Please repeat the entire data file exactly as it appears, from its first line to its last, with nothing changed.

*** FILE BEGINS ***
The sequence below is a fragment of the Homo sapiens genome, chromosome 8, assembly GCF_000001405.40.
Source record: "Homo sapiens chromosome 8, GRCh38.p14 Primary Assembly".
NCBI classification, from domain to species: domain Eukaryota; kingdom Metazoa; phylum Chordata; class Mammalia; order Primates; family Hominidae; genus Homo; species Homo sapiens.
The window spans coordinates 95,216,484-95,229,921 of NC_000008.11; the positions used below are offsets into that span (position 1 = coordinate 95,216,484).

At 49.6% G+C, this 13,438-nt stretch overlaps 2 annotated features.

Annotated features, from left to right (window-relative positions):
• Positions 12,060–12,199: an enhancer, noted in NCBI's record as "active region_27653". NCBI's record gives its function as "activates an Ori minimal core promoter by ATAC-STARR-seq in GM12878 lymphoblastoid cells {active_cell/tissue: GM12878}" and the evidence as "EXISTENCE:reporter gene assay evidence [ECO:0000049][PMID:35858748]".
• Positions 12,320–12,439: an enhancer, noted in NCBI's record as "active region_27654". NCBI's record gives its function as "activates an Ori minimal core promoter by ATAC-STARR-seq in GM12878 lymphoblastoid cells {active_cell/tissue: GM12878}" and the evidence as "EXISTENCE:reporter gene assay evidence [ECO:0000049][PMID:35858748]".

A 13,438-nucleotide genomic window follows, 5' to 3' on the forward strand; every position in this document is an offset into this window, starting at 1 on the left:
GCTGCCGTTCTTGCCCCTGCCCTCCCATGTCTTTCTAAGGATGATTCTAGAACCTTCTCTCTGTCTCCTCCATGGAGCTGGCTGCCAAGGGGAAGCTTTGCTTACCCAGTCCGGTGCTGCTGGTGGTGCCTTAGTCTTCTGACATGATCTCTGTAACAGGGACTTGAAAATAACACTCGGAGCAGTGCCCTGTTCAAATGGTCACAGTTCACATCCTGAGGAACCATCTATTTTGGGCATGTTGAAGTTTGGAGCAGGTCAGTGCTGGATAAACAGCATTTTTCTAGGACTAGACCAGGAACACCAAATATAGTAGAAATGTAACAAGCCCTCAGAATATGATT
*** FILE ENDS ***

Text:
The sequence below is a fragment of the Homo sapiens genome, chromosome 8, assembly GCF_000001405.40.
Source record: "Homo sapiens chromosome 8, GRCh38.p14 Primary Assembly".
NCBI classification, from domain to species: domain Eukaryota; kingdom Metazoa; phylum Chordata; class Mammalia; order Primates; family Hominidae; genus Homo; species Homo sapiens.
The window spans coordinates 95,216,484-95,229,921 of NC_000008.11; the positions used below are offsets into that span (position 1 = coordinate 95,216,484).

At 49.6% G+C, this 13,438-nt stretch overlaps 2 annotated features.

Annotated features, from left to right (window-relative positions):
• Positions 12,060–12,199: an enhancer, noted in NCBI's record as "active region_27653". NCBI's record gives its function as "activates an Ori minimal core promoter by ATAC-STARR-seq in GM12878 lymphoblastoid cells {active_cell/tissue: GM12878}" and the evidence as "EXISTENCE:reporter gene assay evidence [ECO:0000049][PMID:35858748]".
• Positions 12,320–12,439: an enhancer, noted in NCBI's record as "active region_27654". NCBI's record gives its function as "activates an Ori minimal core promoter by ATAC-STARR-seq in GM12878 lymphoblastoid cells {active_cell/tissue: GM12878}" and the evidence as "EXISTENCE:reporter gene assay evidence [ECO:0000049][PMID:35858748]".

A 13,438-nucleotide genomic window follows, 5' to 3' on the forward strand; every position in this document is an offset into this window, starting at 1 on the left:
GCTGCCGTTCTTGCCCCTGCCCTCCCATGTCTTTCTAAGGATGATTCTAGAACCTTCTCTCTGTCTCCTCCATGGAGCTGGCTGCCAAGGGGAAGCTTTGCTTACCCAGTCCGGTGCTGCTGGTGGTGCCTTAGTCTTCTGACATGATCTCTGTAACAGGGACTTGAAAATAACACTCGGAGCAGTGCCCTGTTCAAATGGTCACAGTTCACATCCTGAGGAACCATCTATTTTGGGCATGTTGAAGTTTGGAGCAGGTCAGTGCTGGATAAACAGCATTTTTCTAGGACTAGACCAGGAACACCAAATATAGTAGAAATGTAACAAGCCCTCAGAATATGATT